Playing to the Camera

Photo by Senado Federal via Wikimedia Commons

Years ago I worked as a documentary producer for television. During that time, a genre of filmmaking dating back to the 1950s called cinéma vérité had very much come into fashion again.

Cinéma vérité is an approach to storytelling in which the filmmaker shadows their subject(s) for a period of time, capturing their life – and story – as it naturally unfolds before the camera.

The hallmark of a vérité film is that it contains no narration, or commentary. The filmmaker presents the story as a succession of scenes, captured as if he or she were a fly-on-the-wall. Its practitioners call it an undiluted form of reality depiction. “The height of truth-telling,” some would say.

But not everyone agrees.

One viewpoint is that when the director (like all filmmakers) selects and arranges the raw footage in a particular way to tell the story, reality is altered. A subjective viewpoint is created. The depiction is skewed.

Another point, less recognized, is that pure truth is also subverted by the presence of the camera itself. Why? Because the subject knows it is there. The camera influences the subject’s actions. It is a catalyzing factor.

Put another way: the filmmaker is interfering with the reality he or she is trying to depict because the subjects, to some degree, are playing to the camera. It’s much like the law of physics in which the observation of a sub-atomic event has an impact upon it. The term ‘Hawthorne effect’ was coined to describe an alteration of behaviour of a subject due to the knowledge by that person that they’re being observed.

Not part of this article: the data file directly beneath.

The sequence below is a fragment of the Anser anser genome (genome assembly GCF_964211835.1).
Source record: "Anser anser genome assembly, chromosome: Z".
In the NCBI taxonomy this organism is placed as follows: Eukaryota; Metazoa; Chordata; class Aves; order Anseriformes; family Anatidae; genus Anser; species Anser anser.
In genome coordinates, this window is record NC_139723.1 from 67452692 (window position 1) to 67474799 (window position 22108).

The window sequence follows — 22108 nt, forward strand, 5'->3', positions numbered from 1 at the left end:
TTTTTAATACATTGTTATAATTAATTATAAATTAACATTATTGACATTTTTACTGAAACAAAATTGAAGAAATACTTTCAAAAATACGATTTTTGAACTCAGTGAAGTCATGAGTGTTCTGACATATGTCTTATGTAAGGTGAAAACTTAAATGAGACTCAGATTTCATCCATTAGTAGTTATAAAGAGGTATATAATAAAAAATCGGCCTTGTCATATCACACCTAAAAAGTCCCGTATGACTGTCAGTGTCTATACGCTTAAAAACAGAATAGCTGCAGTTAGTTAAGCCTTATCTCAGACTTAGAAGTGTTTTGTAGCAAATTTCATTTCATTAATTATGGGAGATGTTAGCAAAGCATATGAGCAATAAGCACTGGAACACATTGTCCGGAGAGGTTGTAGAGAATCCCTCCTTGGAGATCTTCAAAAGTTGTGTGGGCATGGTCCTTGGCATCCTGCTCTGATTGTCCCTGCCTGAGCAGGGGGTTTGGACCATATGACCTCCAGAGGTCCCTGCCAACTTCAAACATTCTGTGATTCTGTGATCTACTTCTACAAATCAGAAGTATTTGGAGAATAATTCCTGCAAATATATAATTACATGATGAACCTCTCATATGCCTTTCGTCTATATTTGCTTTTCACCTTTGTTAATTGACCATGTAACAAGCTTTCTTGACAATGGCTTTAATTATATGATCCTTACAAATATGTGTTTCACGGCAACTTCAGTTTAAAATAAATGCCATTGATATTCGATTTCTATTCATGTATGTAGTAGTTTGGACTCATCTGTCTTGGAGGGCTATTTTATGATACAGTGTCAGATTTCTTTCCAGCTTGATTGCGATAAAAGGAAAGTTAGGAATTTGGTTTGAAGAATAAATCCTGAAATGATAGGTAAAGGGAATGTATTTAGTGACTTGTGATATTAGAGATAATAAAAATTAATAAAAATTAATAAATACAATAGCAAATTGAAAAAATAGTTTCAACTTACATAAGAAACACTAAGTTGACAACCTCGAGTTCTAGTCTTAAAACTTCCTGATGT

That’s not a hard idea to wrap your mind around. It’s almost impossible as a documentary film subject to speak, act and plan future actions without having in mind the camera. Events are altered from what they might have been had the filmmaker not been there.

But here’s an important question: could much behaviour in the modern world nowadays be influenced by this very same dynamic? What if we went beyond the documentary filmmaking context to include all cameras and their subjects.

Think of the murderous, destructive actions of the so called “Islamic State”, or the performance of any given politician, or the headline grabbing actions of criminals that turn them into instant celebrities. Media circuses often become drumbeats to which the subjects learn to dance to. With a bit of thought, many things begin to resemble this causal relationship.

If we go one step further and replace the word “camera” with “observer” then the examples multiply.

How much of what we do at any given time is simply playing to the camera – or to human eyes? And how would the narrative of our lives, the truth of who we are, change if this were not – or less – the case?